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As Mass. School Districts Share Learning Plans, Local Decision-Making Rules The Day

An empty classroom.
Violet Jiang
Creative Commons / flickr.com/photos/124094550@N02

Schools in Massachusetts are deciding whether to start the year with in-person classes. Governor Charlie Baker says he wants local school committees to make the call, but he's making his own opinion pretty clear.

Most school committees have a Monday deadline to tell the state how they plan to start the school year: remote, in-person, or a hybrid of the two.

Baker is talking a lot about local control, but he's also making it clear he's annoyed by the many districts deciding to begin the year without kids in school. He's said kids would not know their teachers at all, and how it would be hard to teach kids to read remotely.

Reporter Matt Murphy of the State House News Service joins us to talk about the week ahead in government and politics — starting with why Baker isn't comfortable with a statewide policy on whether there should be a return to in-person learning.

Matt Murphy, State House News Service: Last Friday, the governor at that press conference talked about the deadline for schools to decide. He made it clear that he thinks at least beginning in a hybrid mode, with some in-person learning, is preferred — to get kids into the classroom, to get them to know their teachers, and to enable instruction, like reading, for younger kids, who may be starting in a new school year, and just in sort of a hands-on learning activity.

But local control, and the way the school system in Massachusetts is set up, with every town — virtually every town — having their own school district, or smaller regional school districts, local decision-making is vital to the history and the way Massachusetts governs itself.

Monday is the deadline for schools not only to decide, but they must submit to the state plans to do all three things: if they were to do in-person learning, remote learning fully or a hybrid of the two.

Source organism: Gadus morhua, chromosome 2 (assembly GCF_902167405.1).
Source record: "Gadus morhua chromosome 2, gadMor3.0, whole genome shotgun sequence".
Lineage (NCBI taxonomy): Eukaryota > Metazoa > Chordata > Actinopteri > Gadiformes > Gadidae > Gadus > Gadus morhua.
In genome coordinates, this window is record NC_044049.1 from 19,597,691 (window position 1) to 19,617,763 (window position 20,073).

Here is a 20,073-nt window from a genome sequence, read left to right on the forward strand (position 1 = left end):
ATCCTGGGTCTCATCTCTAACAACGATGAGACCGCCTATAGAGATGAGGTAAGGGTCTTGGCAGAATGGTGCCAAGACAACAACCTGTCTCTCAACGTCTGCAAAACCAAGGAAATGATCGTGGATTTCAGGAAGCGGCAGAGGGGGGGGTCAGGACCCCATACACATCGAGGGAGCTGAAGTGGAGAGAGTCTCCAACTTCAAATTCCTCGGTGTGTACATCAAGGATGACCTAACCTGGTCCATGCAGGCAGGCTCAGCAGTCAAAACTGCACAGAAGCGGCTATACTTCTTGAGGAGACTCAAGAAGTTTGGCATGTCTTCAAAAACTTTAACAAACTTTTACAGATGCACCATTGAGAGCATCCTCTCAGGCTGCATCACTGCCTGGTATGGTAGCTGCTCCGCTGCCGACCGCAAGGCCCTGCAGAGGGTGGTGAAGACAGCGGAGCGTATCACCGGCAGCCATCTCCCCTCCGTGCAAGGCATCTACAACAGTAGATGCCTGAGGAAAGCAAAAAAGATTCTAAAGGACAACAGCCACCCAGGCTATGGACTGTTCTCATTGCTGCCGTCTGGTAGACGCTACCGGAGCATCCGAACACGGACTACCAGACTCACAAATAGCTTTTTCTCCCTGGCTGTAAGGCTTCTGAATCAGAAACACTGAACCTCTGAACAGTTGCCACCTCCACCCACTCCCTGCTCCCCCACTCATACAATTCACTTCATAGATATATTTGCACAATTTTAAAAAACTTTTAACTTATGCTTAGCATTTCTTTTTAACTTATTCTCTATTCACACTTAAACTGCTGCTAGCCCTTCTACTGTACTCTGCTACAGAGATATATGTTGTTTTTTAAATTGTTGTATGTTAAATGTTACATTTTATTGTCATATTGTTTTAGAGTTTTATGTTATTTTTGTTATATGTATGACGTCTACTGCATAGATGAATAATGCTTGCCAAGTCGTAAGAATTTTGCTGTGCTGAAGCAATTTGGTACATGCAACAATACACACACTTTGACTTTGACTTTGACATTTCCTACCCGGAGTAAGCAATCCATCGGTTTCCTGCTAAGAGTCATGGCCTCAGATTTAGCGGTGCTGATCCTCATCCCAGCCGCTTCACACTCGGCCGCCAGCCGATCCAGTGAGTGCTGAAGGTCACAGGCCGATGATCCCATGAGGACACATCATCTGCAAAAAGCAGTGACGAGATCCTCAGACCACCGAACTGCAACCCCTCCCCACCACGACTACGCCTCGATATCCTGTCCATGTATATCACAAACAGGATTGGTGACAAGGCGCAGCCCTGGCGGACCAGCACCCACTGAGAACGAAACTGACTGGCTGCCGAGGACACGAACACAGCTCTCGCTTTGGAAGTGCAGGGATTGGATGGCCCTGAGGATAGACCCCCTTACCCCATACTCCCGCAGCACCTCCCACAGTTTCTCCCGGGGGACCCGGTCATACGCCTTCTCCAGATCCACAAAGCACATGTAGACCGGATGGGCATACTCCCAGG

Clearly, the governor would like to see people try the hybrid model, at least to start.

But we are seeing a number of school districts, at least at this point in time, planning to start out remotely.

The idea of forcing them to come up with plans for all three — the governor and education commissioner Jeff Riley say — is to make sure that later in the year, if things get better or worse with the virus, districts are prepared to adapt.

Baker on Friday announced that because of an uptick in COVID-19 cases, he was putting the brakes on future economic reopening. He's also reducing the size of outdoor gatherings from 100 down to 50. Is this likely to make any difference?

The other big thing the governor did was to give local and state police the authority to enforce this state guidance.

Up until now, it had been what the governor described — sort of as the honor system. He thought state public officials just telling people would be enough to get it in their head and reinforce the idea that you need to keep gathering sizes small, socially distant and with masks.

That clearly was not working.

The governor and the administration believe that these larger parties — including private parties, not just the public venues, but in people's backyards — are contributing to some of the rise in numbers. So the enforcement issue is really key here to discouraging people from pursuing this behavior.

But the governor is also taking issue with the pace of the reopening, saying he was going to postpone for now the second part of the third phase. That includes indoor recreational activities like a laser tag or trampoline parks — things like that would no longer be able to open right away.

Baker talked about bars pretending to be restaurants. Restaurants can be open now, but we're likely months away from bars being allowed to operate. What's the confusion or loophole Baker's trying to close?

Bars in Massachusetts are categorized under Phase 4, which wouldn't be allowed to open until there is a vaccine or a viable treatment for COVID-19.

The governor updated his guidance — he says they've encountered instances of bars "masquerading" as restaurants — they're putting things like bags of potato chips or pretzels on a menu, and opening.

The state doesn't want to open bars because they don't want people congregating around bars to order drinks. They don't want people lingering for long periods of time as opposed to outdoor/indoor dining, where your meal has a defined beginning, middle and end point. So they're trying to be careful, and this goes to the governor's point that people may be getting a little lax, and they're seeing it with businesses as well — people trying to get around the law.

So the governor is fine-tuning the state's guidance that says food has to be prepared on-site if you're going to open. And they're hoping that will discourage bars from trying to sneak through that loophole.

Keep up here with Beacon Hill In 5.

Carrie Healy hosts the local broadcast of "Morning Edition" at NEPM. She also hosts the station’s weekly government and politics segment “Beacon Hill In 5” for broadcast radio and podcast syndication.
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